Ransomware continues to be a significant risk across various industries.  The most recent “high profile” ransomware attack victim was the city of Atlanta.  The attack shut down the city’s online systems for several days resulting in significant disruption.  It also cost the city over $5 million in remediation costs.

Ransomware risk has become a fact of life and while there is no silver bullet to prevent it there are several things you can do to mitigate the risk.  With help from our friends at TechGuard Security and RackTop Systems, here are five ways to reduce your ransomware risk.  These are in alphabetical order because they are equally important!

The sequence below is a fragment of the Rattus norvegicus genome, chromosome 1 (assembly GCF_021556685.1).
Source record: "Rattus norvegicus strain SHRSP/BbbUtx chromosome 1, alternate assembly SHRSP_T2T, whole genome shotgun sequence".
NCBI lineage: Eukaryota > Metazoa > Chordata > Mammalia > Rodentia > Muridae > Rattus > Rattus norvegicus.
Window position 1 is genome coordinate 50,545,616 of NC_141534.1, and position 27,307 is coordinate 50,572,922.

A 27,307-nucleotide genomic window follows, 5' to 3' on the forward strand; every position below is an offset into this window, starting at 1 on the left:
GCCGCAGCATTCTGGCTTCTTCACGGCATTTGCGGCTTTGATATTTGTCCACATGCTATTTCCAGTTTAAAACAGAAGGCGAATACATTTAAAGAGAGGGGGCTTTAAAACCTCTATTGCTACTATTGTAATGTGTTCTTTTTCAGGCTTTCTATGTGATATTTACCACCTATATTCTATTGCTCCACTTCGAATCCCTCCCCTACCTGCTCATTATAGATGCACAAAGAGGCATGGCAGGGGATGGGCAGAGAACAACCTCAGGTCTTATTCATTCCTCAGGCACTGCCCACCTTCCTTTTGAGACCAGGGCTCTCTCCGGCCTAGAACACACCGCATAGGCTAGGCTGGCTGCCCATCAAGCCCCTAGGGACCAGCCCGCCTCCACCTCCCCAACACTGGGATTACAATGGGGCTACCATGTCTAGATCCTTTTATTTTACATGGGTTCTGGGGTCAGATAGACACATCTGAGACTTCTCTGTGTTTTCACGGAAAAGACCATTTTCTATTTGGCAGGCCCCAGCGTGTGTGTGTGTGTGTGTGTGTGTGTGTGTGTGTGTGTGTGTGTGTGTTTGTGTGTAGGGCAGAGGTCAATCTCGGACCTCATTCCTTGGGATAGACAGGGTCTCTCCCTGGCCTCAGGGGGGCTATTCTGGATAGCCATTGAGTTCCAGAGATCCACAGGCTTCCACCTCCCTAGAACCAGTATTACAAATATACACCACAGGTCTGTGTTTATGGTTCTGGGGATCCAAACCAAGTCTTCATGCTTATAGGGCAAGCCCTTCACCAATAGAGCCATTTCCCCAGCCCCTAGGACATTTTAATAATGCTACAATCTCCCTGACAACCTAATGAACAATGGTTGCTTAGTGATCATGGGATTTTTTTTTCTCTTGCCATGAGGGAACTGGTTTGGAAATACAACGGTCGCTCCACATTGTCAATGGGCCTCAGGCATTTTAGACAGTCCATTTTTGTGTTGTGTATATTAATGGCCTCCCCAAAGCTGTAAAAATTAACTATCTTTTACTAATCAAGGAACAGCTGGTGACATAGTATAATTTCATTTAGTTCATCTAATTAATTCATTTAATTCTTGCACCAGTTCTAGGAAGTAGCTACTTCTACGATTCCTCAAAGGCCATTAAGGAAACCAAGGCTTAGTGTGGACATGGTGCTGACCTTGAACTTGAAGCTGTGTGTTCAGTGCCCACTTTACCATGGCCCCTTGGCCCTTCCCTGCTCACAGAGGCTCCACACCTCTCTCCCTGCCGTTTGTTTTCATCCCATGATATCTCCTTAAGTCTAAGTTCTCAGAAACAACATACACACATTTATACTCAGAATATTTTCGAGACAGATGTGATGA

Awareness Training

(contributed by TechGuard Security)

Did you know that 95% of all cyber attacks are caused by human error?  Ransomware attacks are no exception.  Most ransomware attacks are carried out in the form of phishing attacks.  Humans are notorious for clicking on links or opening attachments that initiate the ransomware infection process.  Sophisticated cybercriminals know this and target unsuspecting employees to gain access to passwords, data, intellectual property, and money.  Enabling a ‘human firewall’ is an important component that cannot be over looked when securing a network from internal threats.  Fortunately, this is not a difficult task.  In fact, it can be done in three easy steps:  train, phish, track.

A good training should be interesting, role-based, interactive, and tailored to the company’s industry laws such as PCI or HIPAA, for example.

Phishing is a great way to evaluate where you are at in terms of security and to see where you need to implement training. Use a variety of styled phishing templates and customize your landing page.